“On January 1st I’m going to give up drinking, smoking and start exercising. On January 2nd I’m going to get therapy for my compulsive lying! “
The National Institute for Health and Care Excellence (NICE) has developed a proposal for its first update in 12 years to the guideline to identify, treat and manage depression in adults. This is significant in the light of the Office for National Statistics (ONS) reporting that about 1 in 6 adults experienced some form of depression in the summer of 2021.
At the end of World War 1, more than 80,000 soldiers were treated for what became known as ‘shell shock’. Traumatised by what they had witnessed and experienced under the brutal conditions and sheer horror of the trenches, some came back mute or blind with no apparent physical cause, others found that they were unable to eat or sleep. I believe that my paternal grandfather was one such sufferer, but he died before I was born, and it was one of those things that the family never talked about.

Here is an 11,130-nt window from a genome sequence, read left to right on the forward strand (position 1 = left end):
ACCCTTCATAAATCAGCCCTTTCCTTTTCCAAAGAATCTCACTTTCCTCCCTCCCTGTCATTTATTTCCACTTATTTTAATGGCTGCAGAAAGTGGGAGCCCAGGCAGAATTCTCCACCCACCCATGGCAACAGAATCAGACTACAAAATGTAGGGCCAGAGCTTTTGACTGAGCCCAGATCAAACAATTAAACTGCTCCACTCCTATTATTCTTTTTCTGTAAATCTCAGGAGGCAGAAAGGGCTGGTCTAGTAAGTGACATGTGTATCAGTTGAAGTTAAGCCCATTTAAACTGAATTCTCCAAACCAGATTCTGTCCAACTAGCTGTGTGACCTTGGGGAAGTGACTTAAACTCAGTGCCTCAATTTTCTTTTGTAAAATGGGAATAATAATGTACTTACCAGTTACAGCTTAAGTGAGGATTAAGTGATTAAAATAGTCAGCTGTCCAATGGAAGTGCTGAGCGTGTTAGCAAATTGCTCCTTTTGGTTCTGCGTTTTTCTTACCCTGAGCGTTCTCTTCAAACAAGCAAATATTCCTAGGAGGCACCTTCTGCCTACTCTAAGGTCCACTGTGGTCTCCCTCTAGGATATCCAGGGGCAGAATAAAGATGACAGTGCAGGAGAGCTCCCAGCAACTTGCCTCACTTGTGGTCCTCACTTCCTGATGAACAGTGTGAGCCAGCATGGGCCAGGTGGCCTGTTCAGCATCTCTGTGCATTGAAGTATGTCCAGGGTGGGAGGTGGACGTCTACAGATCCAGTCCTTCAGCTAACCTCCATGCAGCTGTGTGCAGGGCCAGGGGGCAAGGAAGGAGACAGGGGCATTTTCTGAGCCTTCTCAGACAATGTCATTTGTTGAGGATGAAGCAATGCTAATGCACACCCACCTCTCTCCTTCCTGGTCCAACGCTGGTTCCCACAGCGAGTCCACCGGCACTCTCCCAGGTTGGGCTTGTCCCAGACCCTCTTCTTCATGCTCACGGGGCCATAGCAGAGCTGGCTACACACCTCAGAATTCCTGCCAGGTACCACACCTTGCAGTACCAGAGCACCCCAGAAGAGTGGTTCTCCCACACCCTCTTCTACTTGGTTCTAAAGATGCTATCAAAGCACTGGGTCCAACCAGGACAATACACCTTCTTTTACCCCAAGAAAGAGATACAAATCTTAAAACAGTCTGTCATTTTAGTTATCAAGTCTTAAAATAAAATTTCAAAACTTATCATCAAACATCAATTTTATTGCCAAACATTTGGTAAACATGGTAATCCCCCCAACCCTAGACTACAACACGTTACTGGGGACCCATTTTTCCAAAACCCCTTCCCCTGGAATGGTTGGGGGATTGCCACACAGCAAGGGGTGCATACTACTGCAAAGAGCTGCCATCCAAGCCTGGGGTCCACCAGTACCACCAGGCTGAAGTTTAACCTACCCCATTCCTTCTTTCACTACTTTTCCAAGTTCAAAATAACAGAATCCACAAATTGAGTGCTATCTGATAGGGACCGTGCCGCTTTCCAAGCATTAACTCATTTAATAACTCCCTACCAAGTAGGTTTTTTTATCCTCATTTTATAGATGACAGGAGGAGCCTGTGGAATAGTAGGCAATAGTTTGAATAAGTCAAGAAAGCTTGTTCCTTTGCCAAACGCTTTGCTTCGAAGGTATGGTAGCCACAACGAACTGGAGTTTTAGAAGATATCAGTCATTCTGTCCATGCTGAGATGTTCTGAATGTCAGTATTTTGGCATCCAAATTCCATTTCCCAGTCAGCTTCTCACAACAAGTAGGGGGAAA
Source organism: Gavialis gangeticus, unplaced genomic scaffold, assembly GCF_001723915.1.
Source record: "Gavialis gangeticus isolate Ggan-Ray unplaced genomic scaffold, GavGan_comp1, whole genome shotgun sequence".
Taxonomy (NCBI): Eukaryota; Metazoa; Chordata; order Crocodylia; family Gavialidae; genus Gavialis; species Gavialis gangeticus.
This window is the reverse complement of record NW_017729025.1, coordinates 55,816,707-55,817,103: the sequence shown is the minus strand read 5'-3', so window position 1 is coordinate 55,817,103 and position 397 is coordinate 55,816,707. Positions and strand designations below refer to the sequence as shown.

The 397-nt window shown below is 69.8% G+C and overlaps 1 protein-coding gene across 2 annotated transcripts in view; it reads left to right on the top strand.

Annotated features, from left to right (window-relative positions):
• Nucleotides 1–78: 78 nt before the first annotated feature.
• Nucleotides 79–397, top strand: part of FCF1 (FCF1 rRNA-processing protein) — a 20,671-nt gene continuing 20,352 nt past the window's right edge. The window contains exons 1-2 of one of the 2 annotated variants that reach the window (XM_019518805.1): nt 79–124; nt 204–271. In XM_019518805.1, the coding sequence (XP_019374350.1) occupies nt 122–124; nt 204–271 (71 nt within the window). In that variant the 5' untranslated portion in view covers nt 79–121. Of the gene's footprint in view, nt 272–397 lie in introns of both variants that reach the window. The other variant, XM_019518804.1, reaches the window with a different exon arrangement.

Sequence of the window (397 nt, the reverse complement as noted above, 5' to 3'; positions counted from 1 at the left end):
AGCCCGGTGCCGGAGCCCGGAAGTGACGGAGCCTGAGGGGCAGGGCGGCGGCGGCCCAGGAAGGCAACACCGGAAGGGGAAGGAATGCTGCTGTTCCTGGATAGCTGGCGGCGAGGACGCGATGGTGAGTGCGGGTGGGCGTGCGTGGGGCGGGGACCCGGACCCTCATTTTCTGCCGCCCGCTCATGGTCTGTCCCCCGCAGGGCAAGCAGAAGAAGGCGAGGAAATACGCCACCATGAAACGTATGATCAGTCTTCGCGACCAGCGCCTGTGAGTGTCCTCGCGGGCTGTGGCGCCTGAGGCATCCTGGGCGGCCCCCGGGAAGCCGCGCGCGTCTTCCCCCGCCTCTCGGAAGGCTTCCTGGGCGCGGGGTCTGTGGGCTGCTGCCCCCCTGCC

CBT (Cognitive Behavioural Therapy) may seem like a relatively modern form of psychotherapeutic treatment, but it’s been around in some form since the work of behaviourist John B. Watson in 1913 and became popular through advances made by Albert Ellis (with REBT in the 1950’s) and Aaron T. Beck in the 1960’s.
As so many people keep saying, “These are unprecedented times” and many of us are navigating through a lot of change and uncertainty at the moment. How well we cope with all this heavily depends on our emotional resilience, which in turn relies on us adequately fulfilling our primal needs.
This may seem like a sensational tabloid headline, and I don’t mean that one day you will probably wind someone up so much that they will murder you (although this could happen) – this is about risks to your health and well-being.